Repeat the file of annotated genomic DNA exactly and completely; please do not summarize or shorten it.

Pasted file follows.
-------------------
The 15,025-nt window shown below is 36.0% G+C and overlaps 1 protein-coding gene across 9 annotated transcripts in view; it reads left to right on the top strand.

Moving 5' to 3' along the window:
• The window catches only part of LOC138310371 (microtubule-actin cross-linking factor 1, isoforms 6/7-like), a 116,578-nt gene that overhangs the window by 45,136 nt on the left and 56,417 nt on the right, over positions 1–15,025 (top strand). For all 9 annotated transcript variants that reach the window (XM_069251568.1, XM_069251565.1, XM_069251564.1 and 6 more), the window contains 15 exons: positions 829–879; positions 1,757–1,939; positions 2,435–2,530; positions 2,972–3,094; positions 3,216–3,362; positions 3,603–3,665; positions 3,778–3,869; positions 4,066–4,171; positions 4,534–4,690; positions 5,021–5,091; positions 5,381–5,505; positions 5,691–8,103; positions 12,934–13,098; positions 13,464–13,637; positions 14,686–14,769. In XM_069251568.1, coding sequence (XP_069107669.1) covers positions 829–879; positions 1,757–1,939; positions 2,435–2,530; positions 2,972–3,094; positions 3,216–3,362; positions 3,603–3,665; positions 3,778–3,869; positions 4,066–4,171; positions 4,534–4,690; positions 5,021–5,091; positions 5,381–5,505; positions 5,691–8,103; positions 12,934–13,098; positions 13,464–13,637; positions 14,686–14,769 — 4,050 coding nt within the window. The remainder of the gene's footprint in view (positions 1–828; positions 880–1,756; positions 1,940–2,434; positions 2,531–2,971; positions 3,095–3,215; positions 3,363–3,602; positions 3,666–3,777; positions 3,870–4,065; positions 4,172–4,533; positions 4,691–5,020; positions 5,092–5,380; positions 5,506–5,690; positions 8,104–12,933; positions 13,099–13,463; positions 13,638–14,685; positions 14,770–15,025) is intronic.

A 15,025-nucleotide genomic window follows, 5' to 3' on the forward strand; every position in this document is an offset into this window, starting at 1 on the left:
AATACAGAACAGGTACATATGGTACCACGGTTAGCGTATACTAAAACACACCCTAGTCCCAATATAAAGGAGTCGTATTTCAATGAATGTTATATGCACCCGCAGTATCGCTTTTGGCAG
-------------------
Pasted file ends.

The 15,025-nt window shown below is 36.0% G+C and overlaps 1 protein-coding gene across 9 annotated transcripts in view; it reads left to right on the top strand.

Moving 5' to 3' along the window:
• The window catches only part of LOC138310371 (microtubule-actin cross-linking factor 1, isoforms 6/7-like), a 116,578-nt gene that overhangs the window by 45,136 nt on the left and 56,417 nt on the right, over positions 1–15,025 (top strand). For all 9 annotated transcript variants that reach the window (XM_069251568.1, XM_069251565.1, XM_069251564.1 and 6 more), the window contains 15 exons: positions 829–879; positions 1,757–1,939; positions 2,435–2,530; positions 2,972–3,094; positions 3,216–3,362; positions 3,603–3,665; positions 3,778–3,869; positions 4,066–4,171; positions 4,534–4,690; positions 5,021–5,091; positions 5,381–5,505; positions 5,691–8,103; positions 12,934–13,098; positions 13,464–13,637; positions 14,686–14,769. In XM_069251568.1, coding sequence (XP_069107669.1) covers positions 829–879; positions 1,757–1,939; positions 2,435–2,530; positions 2,972–3,094; positions 3,216–3,362; positions 3,603–3,665; positions 3,778–3,869; positions 4,066–4,171; positions 4,534–4,690; positions 5,021–5,091; positions 5,381–5,505; positions 5,691–8,103; positions 12,934–13,098; positions 13,464–13,637; positions 14,686–14,769 — 4,050 coding nt within the window. The remainder of the gene's footprint in view (positions 1–828; positions 880–1,756; positions 1,940–2,434; positions 2,531–2,971; positions 3,095–3,215; positions 3,363–3,602; positions 3,666–3,777; positions 3,870–4,065; positions 4,172–4,533; positions 4,691–5,020; positions 5,092–5,380; positions 5,506–5,690; positions 8,104–12,933; positions 13,099–13,463; positions 13,638–14,685; positions 14,770–15,025) is intronic.

A 15,025-nucleotide genomic window follows, 5' to 3' on the forward strand; every position in this document is an offset into this window, starting at 1 on the left:
AATACAGAACAGGTACATATGGTACCACGGTTAGCGTATACTAAAACACACCCTAGTCCCAATATAAAGGAGTCGTATTTCAATGAATGTTATATGCACCCGCAGTATCGCTTTTGGCAG